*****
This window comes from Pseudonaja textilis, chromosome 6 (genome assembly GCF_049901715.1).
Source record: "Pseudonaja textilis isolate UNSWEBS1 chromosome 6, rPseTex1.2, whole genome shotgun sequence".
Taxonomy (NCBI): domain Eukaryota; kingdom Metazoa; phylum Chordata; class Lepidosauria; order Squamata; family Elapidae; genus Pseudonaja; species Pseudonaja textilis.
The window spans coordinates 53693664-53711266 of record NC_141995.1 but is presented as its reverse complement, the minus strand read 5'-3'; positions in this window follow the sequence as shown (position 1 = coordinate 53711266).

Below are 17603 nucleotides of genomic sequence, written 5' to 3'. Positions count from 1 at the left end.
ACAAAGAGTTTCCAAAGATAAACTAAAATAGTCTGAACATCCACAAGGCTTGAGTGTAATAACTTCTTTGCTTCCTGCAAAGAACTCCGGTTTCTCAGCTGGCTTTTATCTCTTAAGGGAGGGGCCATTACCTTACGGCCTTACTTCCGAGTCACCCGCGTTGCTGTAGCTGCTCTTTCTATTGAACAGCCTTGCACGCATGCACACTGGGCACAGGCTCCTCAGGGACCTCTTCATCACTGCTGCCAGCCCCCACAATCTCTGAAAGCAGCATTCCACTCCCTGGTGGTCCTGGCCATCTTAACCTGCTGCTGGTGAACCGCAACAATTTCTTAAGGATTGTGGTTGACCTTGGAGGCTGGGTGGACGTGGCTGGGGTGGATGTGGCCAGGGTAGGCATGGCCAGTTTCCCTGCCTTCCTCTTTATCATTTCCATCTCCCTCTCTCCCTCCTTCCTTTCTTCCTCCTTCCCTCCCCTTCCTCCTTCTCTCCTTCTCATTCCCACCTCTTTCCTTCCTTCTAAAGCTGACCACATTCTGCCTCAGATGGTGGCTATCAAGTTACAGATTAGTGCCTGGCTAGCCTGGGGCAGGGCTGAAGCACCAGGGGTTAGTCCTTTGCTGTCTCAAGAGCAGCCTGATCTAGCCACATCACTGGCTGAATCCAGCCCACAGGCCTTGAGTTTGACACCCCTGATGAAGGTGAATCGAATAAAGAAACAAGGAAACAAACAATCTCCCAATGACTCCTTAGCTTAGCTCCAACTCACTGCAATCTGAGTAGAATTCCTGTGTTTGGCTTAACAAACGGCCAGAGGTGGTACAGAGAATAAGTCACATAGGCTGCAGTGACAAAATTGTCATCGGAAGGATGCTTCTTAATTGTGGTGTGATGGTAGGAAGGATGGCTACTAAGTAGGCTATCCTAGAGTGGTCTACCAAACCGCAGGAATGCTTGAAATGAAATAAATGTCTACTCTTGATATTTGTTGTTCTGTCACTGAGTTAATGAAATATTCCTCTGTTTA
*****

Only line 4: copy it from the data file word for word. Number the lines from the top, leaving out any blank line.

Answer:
The window spans coordinates 53693664-53711266 of record NC_141995.1 but is presented as its reverse complement, the minus strand read 5'-3'; positions in this window follow the sequence as shown (position 1 = coordinate 53711266).